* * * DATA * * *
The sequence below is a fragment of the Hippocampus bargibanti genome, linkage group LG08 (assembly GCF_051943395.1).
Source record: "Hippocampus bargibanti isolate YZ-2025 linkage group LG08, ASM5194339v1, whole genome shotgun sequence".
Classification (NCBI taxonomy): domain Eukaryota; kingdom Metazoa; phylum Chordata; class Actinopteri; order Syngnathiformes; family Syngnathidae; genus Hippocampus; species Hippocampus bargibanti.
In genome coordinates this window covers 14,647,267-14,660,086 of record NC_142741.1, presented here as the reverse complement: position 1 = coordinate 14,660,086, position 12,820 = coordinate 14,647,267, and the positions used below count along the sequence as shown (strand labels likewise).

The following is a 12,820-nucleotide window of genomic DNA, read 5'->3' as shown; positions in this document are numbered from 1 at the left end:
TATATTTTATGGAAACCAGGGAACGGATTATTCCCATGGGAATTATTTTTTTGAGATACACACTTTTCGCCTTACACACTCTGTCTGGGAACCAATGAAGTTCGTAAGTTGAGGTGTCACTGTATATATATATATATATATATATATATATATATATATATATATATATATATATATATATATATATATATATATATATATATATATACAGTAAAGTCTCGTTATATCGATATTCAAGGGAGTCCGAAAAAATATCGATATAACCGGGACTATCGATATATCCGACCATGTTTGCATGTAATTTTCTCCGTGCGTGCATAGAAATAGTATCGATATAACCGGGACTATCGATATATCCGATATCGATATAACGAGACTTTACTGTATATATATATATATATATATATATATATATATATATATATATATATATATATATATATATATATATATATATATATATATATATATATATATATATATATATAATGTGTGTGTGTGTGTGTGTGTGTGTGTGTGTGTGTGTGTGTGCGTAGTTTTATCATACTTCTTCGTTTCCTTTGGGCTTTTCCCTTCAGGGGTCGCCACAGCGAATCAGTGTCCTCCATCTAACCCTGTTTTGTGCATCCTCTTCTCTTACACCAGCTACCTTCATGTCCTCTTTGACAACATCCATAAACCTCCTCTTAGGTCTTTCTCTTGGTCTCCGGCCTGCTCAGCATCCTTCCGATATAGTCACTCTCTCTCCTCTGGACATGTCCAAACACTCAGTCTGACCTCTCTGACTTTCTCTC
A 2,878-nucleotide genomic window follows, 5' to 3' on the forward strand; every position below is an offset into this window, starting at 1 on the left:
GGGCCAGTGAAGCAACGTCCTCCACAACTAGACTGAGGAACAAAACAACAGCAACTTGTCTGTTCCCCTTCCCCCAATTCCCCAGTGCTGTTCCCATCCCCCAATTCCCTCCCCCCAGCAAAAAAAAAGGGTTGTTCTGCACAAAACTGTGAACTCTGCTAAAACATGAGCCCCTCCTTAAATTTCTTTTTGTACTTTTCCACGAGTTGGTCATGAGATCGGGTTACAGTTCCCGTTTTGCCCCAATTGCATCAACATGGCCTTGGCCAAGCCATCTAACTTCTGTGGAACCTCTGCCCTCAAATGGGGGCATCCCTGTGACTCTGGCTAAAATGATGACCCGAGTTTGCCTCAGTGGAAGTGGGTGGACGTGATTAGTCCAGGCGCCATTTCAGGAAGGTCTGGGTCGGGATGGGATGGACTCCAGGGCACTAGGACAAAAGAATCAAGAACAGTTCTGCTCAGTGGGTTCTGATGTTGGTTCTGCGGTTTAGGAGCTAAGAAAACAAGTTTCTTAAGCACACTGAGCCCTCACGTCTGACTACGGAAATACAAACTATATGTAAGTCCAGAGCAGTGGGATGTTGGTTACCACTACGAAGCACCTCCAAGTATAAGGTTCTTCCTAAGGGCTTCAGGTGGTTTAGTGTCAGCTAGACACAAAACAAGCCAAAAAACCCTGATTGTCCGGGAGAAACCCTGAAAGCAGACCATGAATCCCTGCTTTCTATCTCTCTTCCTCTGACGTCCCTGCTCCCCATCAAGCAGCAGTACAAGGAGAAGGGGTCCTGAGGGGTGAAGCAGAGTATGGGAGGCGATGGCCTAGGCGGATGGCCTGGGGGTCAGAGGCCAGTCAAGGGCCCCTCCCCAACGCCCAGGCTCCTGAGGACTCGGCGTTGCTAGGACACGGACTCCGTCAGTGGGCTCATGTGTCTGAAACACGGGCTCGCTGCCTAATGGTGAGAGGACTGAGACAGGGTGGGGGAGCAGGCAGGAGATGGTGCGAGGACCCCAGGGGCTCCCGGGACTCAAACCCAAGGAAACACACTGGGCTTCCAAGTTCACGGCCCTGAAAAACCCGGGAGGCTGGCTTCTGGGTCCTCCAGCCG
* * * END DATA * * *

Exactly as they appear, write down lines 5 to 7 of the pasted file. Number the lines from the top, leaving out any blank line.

The following is a 12,820-nucleotide window of genomic DNA, read 5'->3' as shown; positions in this document are numbered from 1 at the left end:
TATATTTTATGGAAACCAGGGAACGGATTATTCCCATGGGAATTATTTTTTTGAGATACACACTTTTCGCCTTACACACTCTGTCTGGGAACCAATGAAGTTCGTAAGTTGAGGTGTCACTGTATATATATATATATATATATATATATATATATATATATATATATATATATATATATATATATATATATATATATATATATATATACAGTAAAGTCTCGTTATATCGATATTCAAGGGAGTCCGAAAAAATATCGATATAACCGGGACTATCGATATATCCGACCATGTTTGCATGTAATTTTCTCCGTGCGTGCATAGAAATAGTATCGATATAACCGGGACTATCGATATATCCGATATCGATATAACGAGACTTTACTGTATATATATATATATATATATATATATATATATATATATATATATATATATATATATATATATATATATATATATATATATATATATATATATATATATATATAATGTGTGTGTGTGTGTGTGTGTGTGTGTGTGTGTGTGTGTGTGCGTAGTTTTATCATACTTCTTCGTTTCCTTTGGGCTTTTCCCTTCAGGGGTCGCCACAGCGAATCAGTGTCCTCCATCTAACCCTGTTTTGTGCATCCTCTTCTCTTACACCAGCTACCTTCATGTCCTCTTTGACAACATCCATAAACCTCCTCTTAGGTCTTTCTCTTGGTCTCCGGCCTGCTCAGCATCCTTCCGATATAGTCACTCTCTCTCCTCTGGACATGTCCAAACACTCAGTCTGACCTCTCTGACTTTCTCTC
A 2,878-nucleotide genomic window follows, 5' to 3' on the forward strand; every position below is an offset into this window, starting at 1 on the left: